Computer Chronicles Revisited, Part 69 — PageMaker, Ventura Publisher, and the DEST PC Scan Plus

Computer software giant Adobe recently made headlines with its proposed $20 billion acquisition of Figma, the developer of a popular web-based interface design application. According to Wikipedia, this is the 56th acquisition made by Adobe, Inc.–formerly Adobe Systems, Inc.–since 1990. It’s definitely been quite a ride since John Warnock started the company back in 1982 after leaving Xerox PARC to develop his PostScript printer language.

Warnock was previously a guest in a September 1985 Computer Chronicles episode covering laser printers. He made a return appearance in this next episode from October 1986 as the subject of a Wendy Woods report. Overall, this episode was the second in a two-part look at desktop publishing (DTP).

While the first part focused on the Macintosh, the emphasis this time was on the IBM PC and other MS-DOS compatibles. In the introduction, Stewart Cheifet showed Gary Kildall an issue of PC Publishing, a new magazine dedicated to desktop publishing on the IBM platform. Cheifet noted that over the past couple of years DTP had been considered the exclusive domain of the Apple Macintosh. Was it too late for the IBM guys to get into this? Kildall said he didn’t think so. DTP was a relatively new industry. He noted an IBM PC with an EGA card gave you real good graphics and there were new DTP applications coming out for both Digital Research’s GEM and Microsoft Windows, so he thought the market was now wide open.

Commercial Printers Adapted to New Age of DTP

Wendy Woods presented her first remote report from George Lithograph Company, a high-end printing firm in San Francisco. Woods said that the immense popularity of desktop publishing was a worrisome development for commercial printers, who saw it as a potentially grave threat. The time and cost saved by in-house printing of reports, training manuals, advertising brochures, or any other document was seductively appealing to organizations with large printing budgets.

Some commercial printers, heavily computerized themselves Woods noted, were striking back in novel ways. At George Lithograph, for example, the goal was to provide customers with an alternative to in-house publishing by bridging the electronic gap between desktop computer and professional printer. George provided its clients with a hardware-software package called Automated Typesetting Process (ATP Plus). The client worked through a standard, high-level word processor to compose text. A soft-touch keypad for typesetting commands was the only additional hardware. The keypad allowed the users to enter coded commands without producing visible codes in the document, making it easier to read. The customer could then send completed documents by telephone or mail to the printer, where the text was prepared for typesetting and graphics added.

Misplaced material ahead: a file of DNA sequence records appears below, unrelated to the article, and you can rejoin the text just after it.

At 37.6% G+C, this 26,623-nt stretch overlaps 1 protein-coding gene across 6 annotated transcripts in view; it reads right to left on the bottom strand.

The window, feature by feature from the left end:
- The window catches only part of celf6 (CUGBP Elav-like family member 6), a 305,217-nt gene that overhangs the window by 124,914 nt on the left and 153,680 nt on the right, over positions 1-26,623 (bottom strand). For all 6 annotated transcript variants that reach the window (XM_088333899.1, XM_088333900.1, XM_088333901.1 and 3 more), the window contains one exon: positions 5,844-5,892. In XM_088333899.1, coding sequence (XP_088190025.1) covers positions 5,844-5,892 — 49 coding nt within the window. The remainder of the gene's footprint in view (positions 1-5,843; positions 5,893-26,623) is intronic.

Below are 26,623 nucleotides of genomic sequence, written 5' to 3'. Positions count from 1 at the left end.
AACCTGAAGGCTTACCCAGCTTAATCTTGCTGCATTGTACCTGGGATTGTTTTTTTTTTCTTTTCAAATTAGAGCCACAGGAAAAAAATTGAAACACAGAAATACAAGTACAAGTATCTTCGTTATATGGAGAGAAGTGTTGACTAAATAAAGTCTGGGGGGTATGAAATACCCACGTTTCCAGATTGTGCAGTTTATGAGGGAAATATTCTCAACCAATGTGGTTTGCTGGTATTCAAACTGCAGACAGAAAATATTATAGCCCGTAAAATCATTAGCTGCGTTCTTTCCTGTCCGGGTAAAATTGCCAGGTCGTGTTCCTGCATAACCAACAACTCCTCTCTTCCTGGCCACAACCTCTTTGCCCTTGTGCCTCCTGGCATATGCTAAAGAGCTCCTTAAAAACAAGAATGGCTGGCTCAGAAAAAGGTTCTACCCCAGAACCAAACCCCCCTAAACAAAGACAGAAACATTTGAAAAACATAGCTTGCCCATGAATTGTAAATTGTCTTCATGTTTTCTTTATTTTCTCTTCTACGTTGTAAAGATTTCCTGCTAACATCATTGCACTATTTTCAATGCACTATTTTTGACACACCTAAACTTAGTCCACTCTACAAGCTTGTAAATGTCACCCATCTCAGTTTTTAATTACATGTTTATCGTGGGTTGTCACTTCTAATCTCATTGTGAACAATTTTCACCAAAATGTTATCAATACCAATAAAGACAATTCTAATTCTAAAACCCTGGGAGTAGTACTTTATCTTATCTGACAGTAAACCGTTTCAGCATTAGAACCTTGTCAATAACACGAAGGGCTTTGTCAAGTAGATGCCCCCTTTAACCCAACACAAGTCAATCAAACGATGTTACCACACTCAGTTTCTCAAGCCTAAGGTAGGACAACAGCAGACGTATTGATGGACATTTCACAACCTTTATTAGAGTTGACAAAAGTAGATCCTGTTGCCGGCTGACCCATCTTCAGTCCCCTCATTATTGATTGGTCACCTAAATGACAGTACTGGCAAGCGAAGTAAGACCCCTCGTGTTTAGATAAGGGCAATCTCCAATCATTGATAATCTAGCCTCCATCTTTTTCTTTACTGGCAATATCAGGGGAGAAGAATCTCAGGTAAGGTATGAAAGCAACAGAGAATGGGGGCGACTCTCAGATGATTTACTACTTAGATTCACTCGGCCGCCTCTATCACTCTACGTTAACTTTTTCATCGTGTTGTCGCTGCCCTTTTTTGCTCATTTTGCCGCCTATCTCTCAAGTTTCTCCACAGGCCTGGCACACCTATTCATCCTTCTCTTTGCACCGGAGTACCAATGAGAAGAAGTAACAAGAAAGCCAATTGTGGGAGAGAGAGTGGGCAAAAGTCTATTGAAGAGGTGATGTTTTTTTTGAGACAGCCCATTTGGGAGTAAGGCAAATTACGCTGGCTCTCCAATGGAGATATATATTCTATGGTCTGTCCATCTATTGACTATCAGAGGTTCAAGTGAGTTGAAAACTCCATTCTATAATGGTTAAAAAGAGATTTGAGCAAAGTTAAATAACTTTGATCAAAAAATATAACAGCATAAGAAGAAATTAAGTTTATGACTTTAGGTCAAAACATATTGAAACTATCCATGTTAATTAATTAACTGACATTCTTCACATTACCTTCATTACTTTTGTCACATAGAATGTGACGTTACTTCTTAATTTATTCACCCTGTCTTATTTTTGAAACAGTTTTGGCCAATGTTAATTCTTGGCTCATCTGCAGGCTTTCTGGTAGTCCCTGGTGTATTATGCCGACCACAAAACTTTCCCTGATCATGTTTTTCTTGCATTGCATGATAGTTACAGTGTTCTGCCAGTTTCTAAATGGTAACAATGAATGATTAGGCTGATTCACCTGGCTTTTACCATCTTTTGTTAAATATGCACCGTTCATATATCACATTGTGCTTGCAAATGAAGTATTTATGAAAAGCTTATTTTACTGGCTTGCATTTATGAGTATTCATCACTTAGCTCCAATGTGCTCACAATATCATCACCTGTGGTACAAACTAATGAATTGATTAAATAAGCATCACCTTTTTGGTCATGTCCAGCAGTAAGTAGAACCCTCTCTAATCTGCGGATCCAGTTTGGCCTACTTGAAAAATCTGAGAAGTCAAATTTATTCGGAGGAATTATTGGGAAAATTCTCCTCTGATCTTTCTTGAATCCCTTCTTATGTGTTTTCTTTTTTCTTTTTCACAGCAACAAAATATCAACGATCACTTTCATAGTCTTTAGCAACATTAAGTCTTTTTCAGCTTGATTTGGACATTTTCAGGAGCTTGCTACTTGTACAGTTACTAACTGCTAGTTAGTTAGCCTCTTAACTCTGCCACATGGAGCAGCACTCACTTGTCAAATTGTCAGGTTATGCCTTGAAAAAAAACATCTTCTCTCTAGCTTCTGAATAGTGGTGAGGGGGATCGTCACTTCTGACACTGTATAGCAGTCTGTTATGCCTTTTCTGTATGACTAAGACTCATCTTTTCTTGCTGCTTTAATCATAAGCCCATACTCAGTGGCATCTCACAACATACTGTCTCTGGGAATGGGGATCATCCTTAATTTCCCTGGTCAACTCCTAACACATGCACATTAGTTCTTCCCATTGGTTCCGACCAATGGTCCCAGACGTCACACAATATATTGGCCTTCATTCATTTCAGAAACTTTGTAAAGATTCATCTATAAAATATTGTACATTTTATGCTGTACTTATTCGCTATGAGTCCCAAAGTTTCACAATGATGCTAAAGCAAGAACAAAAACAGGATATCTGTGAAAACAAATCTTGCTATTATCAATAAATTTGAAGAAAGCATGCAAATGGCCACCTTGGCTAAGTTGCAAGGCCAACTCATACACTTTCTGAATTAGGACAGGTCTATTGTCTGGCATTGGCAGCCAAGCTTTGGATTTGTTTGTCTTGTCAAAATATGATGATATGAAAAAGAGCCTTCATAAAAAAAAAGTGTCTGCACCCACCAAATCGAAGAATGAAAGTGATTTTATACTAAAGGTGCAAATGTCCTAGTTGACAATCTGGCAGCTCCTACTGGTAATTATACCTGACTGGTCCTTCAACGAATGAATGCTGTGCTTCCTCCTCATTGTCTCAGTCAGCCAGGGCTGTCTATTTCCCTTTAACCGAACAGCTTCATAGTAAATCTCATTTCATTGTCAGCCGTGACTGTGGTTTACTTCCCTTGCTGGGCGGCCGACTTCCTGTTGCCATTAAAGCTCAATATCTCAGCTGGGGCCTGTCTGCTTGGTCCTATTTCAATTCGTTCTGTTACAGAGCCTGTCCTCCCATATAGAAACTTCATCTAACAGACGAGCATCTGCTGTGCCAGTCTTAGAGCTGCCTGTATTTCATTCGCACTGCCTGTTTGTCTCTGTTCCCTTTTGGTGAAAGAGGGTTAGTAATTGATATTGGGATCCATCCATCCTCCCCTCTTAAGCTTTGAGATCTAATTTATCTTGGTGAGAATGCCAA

Woods said that often forgotten in the heavily electronic world of DTP was the manual and mechanical aspects of printing–the specialized talents that created the artwork and the design of a document, and the massive machinery that printed the final product. Modern commercial printers like George hoped that their traditional customers would balk at making the investment in hardware and training that was required for in-house publishing. Instead, printers were adapting to the trend by integrating their systems with the new technology.

Aldus PageMaker, HP Laser Printer, and Microsoft Windows Formed Powerful Alliance

Paul Brainerd and Roger Archibald joined Cheifet and Kildall for the first of three studio round table segments. Brainerd, the founder and president of Aldus Corporation, briefly appeared at the end of the previous episode. Archibald was a product marketing manager with Hewlett-Packard’s printer division.

Kildall opened by asking Brainerd what you could actually do with a desktop publishing package like Aldus’ PageMaker. Brainerd said it allowed you to use your personal computer to integrate text and graphics and put it together on a page and print it out on a laser printer. This gave you a high-quality result that could then be reproduced on an office copy machine or at your local print shop. Kildall clarified that DTP therefore took the place of mechanical typesetting. Brainerd said yes, it did.

Kildall asked about the types of customers who were buying DTP packages. Brainerd said his customer base was very broad. There were about 30,000 users of PageMaker in its first year. These users included corporations, individuals, artists–a very broad segment of business and nonprofit organizations.